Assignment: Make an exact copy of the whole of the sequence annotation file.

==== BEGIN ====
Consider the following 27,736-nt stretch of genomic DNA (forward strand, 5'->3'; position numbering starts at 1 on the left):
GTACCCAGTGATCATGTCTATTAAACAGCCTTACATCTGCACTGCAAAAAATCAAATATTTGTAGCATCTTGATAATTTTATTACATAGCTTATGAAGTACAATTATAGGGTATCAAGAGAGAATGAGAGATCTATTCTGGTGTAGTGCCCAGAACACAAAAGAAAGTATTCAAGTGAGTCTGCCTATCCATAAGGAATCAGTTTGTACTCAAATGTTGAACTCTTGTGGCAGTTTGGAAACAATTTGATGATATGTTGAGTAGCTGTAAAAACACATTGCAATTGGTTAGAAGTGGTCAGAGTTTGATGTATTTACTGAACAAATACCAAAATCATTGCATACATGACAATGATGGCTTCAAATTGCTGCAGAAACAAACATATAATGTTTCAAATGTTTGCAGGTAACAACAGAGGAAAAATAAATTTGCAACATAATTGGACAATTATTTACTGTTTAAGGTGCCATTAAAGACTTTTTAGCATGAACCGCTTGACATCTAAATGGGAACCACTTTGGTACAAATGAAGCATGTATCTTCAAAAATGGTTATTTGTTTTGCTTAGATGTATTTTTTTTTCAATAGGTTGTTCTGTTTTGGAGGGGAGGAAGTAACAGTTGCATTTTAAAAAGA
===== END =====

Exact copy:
Consider the following 27,736-nt stretch of genomic DNA (forward strand, 5'->3'; position numbering starts at 1 on the left):
GTACCCAGTGATCATGTCTATTAAACAGCCTTACATCTGCACTGCAAAAAATCAAATATTTGTAGCATCTTGATAATTTTATTACATAGCTTATGAAGTACAATTATAGGGTATCAAGAGAGAATGAGAGATCTATTCTGGTGTAGTGCCCAGAACACAAAAGAAAGTATTCAAGTGAGTCTGCCTATCCATAAGGAATCAGTTTGTACTCAAATGTTGAACTCTTGTGGCAGTTTGGAAACAATTTGATGATATGTTGAGTAGCTGTAAAAACACATTGCAATTGGTTAGAAGTGGTCAGAGTTTGATGTATTTACTGAACAAATACCAAAATCATTGCATACATGACAATGATGGCTTCAAATTGCTGCAGAAACAAACATATAATGTTTCAAATGTTTGCAGGTAACAACAGAGGAAAAATAAATTTGCAACATAATTGGACAATTATTTACTGTTTAAGGTGCCATTAAAGACTTTTTAGCATGAACCGCTTGACATCTAAATGGGAACCACTTTGGTACAAATGAAGCATGTATCTTCAAAAATGGTTATTTGTTTTGCTTAGATGTATTTTTTTTTCAATAGGTTGTTCTGTTTTGGAGGGGAGGAAGTAACAGTTGCATTTTAAAAAGA